What Your Food Cravings Mean and How to Overcome Them
Do you crave chocolate, bread, cheese, fries, or other foods? If so, there's a reason why, as Doreen Virtue's breakthrough book explains. Each food craving actually corresponds to a specific underlying emotion; so once you understand the meaning behind your particular craving and apply the information and affirmations within these pages, you'll be able to heal your cycle of emotional overeating.
In addition, you'll read scientific studies about the mood- and energy-altering properties of each food, which will help you see how your appetite perfectly mirrors your emotions. This comprehensive and empowering guide will also show you how to give "food readings" to yourself and others, allowing you to accurately interpret the meaning behind many cravings.
Before, to be diagnosed with the big C seemed to be an implied death sentence. Patients even go through a stage of self-denial. Who can blame them? Conventional medicine paints a rather bleak future for cancer patients and the remedy it offers does nothing to improve their quality of life, nausea and falling hair not to mention.
However, the recent breakthroughs in science have allowed a peek into the true nature of cancer, allowing researchers to consider the concept of nutritional care. They are now faced with the idea that preventing and maybe even reversing cancer may not necessarily involve the development of expensive drugs but something already available in nature: food and sunshine! (http://www.naturalnews.com/034286_cancer_prevention_nutrition.html)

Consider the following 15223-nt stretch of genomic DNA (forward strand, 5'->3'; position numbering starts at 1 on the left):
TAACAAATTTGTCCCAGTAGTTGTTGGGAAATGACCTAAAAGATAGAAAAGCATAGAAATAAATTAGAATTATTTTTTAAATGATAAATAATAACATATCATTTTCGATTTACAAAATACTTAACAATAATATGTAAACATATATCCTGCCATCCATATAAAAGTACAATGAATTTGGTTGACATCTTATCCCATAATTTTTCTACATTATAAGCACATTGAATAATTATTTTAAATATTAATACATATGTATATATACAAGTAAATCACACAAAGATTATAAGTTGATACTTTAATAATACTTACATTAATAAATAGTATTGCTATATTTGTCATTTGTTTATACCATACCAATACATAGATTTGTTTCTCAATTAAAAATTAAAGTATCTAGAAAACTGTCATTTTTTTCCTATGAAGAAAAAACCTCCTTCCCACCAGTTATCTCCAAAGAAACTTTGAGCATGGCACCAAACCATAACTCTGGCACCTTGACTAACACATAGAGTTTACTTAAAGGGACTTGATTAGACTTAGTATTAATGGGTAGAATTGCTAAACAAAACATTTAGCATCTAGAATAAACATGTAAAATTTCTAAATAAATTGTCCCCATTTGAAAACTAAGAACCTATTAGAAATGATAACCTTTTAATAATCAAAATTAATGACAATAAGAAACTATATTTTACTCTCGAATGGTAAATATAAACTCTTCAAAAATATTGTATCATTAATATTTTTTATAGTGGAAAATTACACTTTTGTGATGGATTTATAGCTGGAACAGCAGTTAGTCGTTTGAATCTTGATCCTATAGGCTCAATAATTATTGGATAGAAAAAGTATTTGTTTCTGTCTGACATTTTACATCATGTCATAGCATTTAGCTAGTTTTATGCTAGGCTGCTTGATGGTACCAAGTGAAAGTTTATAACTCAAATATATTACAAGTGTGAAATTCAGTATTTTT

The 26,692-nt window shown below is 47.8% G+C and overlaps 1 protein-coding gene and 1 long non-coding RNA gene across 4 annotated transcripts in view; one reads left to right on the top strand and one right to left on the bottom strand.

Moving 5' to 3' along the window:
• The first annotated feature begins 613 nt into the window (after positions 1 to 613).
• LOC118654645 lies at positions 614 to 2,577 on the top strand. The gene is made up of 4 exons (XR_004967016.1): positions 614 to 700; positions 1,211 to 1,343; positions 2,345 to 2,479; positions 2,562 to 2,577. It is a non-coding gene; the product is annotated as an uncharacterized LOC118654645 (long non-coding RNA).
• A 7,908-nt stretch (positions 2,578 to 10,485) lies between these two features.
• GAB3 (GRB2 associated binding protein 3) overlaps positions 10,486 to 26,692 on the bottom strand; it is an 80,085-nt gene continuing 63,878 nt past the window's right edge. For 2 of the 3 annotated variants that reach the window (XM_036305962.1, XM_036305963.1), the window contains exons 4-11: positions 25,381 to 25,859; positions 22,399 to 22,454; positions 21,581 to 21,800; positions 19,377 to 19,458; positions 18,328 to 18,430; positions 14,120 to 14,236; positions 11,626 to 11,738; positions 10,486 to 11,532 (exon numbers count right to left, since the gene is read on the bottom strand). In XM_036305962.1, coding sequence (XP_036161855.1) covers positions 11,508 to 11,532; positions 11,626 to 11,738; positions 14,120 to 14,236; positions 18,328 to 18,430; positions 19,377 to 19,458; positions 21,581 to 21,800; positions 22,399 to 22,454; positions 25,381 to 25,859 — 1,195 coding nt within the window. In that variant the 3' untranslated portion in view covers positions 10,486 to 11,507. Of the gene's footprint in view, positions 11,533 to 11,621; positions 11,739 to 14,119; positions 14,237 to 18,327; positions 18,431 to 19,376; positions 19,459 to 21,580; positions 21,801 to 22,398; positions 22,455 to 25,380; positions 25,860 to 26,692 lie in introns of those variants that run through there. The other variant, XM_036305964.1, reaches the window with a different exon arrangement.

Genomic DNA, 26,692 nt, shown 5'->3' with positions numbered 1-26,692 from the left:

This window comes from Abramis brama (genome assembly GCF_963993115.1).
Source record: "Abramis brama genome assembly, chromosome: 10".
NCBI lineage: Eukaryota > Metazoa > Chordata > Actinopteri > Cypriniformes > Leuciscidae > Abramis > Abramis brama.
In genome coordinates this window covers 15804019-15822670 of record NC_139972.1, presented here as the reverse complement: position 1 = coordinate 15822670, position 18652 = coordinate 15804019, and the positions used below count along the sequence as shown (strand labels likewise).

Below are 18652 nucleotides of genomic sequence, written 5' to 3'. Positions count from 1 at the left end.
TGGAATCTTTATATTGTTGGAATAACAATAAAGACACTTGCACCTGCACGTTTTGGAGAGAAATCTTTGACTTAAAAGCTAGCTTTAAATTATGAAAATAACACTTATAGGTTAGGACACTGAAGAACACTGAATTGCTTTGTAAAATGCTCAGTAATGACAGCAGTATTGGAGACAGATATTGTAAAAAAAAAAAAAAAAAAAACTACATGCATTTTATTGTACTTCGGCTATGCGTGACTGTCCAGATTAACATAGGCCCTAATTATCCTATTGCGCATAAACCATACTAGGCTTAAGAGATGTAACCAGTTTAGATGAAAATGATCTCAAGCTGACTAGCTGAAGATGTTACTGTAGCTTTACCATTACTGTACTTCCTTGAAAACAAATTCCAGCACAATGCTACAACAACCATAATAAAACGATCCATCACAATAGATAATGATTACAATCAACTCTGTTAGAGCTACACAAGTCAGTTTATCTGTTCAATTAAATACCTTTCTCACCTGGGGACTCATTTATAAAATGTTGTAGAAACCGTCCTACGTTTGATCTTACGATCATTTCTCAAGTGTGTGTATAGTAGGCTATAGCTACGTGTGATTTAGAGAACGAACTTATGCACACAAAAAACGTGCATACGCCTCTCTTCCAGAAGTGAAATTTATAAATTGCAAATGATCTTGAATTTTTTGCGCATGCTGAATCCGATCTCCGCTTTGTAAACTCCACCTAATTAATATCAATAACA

“The simplest and most powerful technique for protecting your health is absolutely free—and literally right under your nose.”
from Breathing: The Master Key to Self-Healing by Andrew Weil, MD (W445D) The health that you enjoy today, and for the rest of your life, begins with your next breath. In fact, breathing is so crucial to your body’s ability to heal and sustain itself that Dr. Andrew Weil says: “If I had to limit my advice on healthier living to just one tip, it would be simply to learn how to breathe correctly.”
Aries – Ruled by Mars
General Food Advice: Drink lots of liquids, especially cool drinks, include foods that support liver and kidney function. Cooling foods are best.
Eat: yogurt, raw vegetables, fruits, cold to moderately warm foods, wheat, fish, beans, brown rice, olives, cucumber, spinach, apricots, pumpkin, banana, fig. vegetable juices
Avoid: spicy or stimulating foods.
Foods that strengthen Mars’ energy, promoting courage, assertiveness, strength, sexual energy:
Artichoke, asparagus, banana, basil, beer, black pepper, carrot, chili peppers, chocolate, coffee, cranberry, garlic, ginger, mustard, radish, tea, watercress
How do you face your daily challenges? How often do you feel subtle or extreme stress? Are you constantly reacting to your surroundings without awareness, or are you paying attention to your choices? Let’s take the universal example of traffic. What do you experience when you are stuck in a serious traffic jam? Often the answer to this question is some kind of negative emotion such as anger, frustration, or pressure. But what if you thought of the traffic jam as a small blessing that allowed you some unexpected time to reflect, relax, or enjoy some deep breathing? It is interesting to note that 20 people stuck in the same traffic jam will have 20 different reactions to the situation. This phenomenon offers a simple yet profound lesson – the traffic jam is simply a traffic jam. It is how we react to the traffic jam that creates and sustains unnecessary levels of stress in our daily lives.
Lemon - Grate both lemon skin and white pith, its filled with phyto-nutrients. Use juice, skin and pith in teas and to flavor winter dishes.
Parsley - Garnish winter dishes with FRESH parsley. Add it to soups, casseroles, pasta, etc.
Apple - In the winter make warm fresh apple sauce: Remove apple core steam apple or apples. Mash with a little maple syrup or agave.
Red Lentil - Easy to prepare. Great source of protein and fiber for$1 per serving. My favorite recipe is NY Times Easy Red Lentil Soup.
Miso - Excellent warming, winter-healing food. Good source of protein and food for the gut probiotics!!! Less than $1 per serving